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Strength & Conditioning: The how and when. A review

Posted on April 1, 2015 at 9:40 AM Comments comments (0)


Strength and Conditioning is a sub-category of exercise physiology pertaining specifically to increasing the strength and metabolic capacity of athletes. Strength and conditioning coaches utilize exercise prescription to manipulate training variables such as exercise type, frequency, intensity, duration, and rest to improve range of motion, stability, neuromuscular efficiency, aerobic and muscular endurance, hypertrophy, strength, aerobic capacity, and ...

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Exercise Physiology: After effects of specific nutritional and exercise interventions. A review

Posted on March 25, 2015 at 1:40 PM Comments comments (0)


Exercise physiology is the study of acute and chronic adaptions of the body to exercise. Traditionally exercise physiology has examined the affects of exercise in clinical settings affecting rehabilitation patients but recently more resources have been spent on exercise's effects on athletes. The American Society of Exercise Physiologist best describes exercise physiology as:

“the identification of physiological mechanisms underlying p...

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Nutrition: Metabolic responses to protein consumption. A review

Posted on March 17, 2015 at 1:35 PM Comments comments (0)


Nutrition is a science pertaining to the relationship between food and its interactions with an organism including maintenance, growth, reproduction, health and disease (“The National Agricultural Library,” 1998). Foods relationship with athletes circles around athlete’s diet and their body’s response to that diet. Diet is the overall lifestyle habits concerned with eating food. Diets vary depending on the demands on an athlete’s training schedul...

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Cardiorespiratory Physiology: Everything from mortality to clearance ability and work capacity. A review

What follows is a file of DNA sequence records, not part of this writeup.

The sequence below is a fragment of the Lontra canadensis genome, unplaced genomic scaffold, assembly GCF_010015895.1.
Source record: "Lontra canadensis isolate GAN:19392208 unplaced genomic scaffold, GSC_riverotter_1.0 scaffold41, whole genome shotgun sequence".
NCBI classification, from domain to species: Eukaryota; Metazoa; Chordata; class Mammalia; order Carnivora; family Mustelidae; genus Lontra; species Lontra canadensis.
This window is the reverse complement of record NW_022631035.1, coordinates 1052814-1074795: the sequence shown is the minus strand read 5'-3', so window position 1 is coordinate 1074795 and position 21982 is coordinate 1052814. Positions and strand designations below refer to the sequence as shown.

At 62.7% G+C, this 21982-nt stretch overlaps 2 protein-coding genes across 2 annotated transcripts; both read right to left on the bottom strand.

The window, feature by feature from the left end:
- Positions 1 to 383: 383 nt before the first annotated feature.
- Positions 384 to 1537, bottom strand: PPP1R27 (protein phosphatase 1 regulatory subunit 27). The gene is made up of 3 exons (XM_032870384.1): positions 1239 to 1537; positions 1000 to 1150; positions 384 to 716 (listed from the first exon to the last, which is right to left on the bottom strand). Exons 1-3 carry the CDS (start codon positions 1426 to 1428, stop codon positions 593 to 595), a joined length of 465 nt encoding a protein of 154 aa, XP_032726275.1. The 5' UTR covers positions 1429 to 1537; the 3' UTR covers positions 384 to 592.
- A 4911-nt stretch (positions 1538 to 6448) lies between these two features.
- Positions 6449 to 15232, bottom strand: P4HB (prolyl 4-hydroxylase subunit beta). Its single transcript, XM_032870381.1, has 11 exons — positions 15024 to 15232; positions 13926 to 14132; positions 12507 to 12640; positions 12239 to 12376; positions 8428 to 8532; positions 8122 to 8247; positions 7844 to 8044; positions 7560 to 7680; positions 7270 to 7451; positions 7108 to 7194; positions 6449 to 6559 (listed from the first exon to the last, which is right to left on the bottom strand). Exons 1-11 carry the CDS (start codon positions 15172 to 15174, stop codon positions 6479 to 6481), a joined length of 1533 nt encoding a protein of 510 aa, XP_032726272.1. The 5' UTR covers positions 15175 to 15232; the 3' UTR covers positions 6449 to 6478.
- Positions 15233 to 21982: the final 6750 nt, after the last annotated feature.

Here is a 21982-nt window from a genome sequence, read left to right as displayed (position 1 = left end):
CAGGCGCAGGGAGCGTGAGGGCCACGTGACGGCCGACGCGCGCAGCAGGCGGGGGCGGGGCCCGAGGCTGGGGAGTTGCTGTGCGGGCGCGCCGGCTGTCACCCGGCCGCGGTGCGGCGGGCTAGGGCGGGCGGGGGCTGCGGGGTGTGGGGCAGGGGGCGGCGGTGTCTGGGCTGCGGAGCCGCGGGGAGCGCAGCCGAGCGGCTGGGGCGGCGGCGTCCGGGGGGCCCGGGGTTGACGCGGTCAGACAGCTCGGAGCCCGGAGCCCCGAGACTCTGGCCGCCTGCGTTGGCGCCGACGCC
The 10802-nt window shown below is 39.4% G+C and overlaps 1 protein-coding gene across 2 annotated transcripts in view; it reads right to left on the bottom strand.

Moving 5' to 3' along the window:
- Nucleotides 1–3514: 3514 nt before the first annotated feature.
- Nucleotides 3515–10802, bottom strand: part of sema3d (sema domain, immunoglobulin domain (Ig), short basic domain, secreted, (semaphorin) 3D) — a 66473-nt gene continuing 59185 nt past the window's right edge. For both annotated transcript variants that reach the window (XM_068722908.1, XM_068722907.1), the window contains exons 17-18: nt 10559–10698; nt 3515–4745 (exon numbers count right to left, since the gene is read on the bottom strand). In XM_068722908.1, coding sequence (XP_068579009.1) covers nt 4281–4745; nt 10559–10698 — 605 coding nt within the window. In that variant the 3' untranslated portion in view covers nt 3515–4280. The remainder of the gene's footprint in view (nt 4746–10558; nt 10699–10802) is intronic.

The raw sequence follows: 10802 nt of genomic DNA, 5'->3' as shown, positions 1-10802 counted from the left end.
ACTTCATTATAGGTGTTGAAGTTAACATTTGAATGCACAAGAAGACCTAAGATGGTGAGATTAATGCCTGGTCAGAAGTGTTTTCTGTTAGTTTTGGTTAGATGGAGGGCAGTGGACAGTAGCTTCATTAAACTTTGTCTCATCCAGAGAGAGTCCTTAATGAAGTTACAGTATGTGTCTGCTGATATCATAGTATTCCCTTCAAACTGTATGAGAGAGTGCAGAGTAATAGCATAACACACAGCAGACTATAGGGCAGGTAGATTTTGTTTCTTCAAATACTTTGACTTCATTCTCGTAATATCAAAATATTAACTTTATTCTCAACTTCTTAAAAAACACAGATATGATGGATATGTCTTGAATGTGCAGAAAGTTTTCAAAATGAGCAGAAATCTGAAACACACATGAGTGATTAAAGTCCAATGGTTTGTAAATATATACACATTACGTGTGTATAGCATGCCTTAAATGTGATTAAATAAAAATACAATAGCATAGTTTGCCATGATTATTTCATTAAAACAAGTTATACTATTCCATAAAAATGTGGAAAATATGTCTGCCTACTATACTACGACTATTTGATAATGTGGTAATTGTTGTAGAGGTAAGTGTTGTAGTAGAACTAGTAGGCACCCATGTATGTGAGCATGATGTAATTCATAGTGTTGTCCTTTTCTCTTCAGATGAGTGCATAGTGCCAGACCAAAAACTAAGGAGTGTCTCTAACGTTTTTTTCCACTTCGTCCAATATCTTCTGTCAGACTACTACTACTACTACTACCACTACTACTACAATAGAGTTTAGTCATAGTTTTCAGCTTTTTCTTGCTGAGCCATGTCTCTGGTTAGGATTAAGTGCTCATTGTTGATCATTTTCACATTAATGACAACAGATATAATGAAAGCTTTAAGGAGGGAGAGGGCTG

Posted on January 30, 2015 at 3:05 PM Comments comments (0)

Cardiorespiratory physiology encompasses the functions of the cardiovascular system and respiratory system as a synergistic mechanism. The cardiovascular system involves the transport of blood, nutrients, hormones, oxygen, and carbon dioxide throughout the body. The cardiovascular system is governed by the cardiac output of the heart and utilizes arteries, veins, and capillaries for transport of nutrients and removal of waste products throughout the body (Baechle & Earle, 2000, p. 119)....

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Endocrinology: Hormonal responses to exercise prescription, nutritional intervention, age, and gender. A review

Posted on January 20, 2015 at 4:25 PM Comments comments (0)

Endocrinology is the study of the endocrine system, which is a collection of secretion glands responsible for transporting hormones to distant organs that influence functions and behaviors. As a sub-discipline of biology, endocrinology is concerned with functions of living organisms ranging from sleep and stress to movement and respiration (Nelson, 2005).

The endocrine system is composed of several glands that secrete hormones directly into the blood rather than into a du...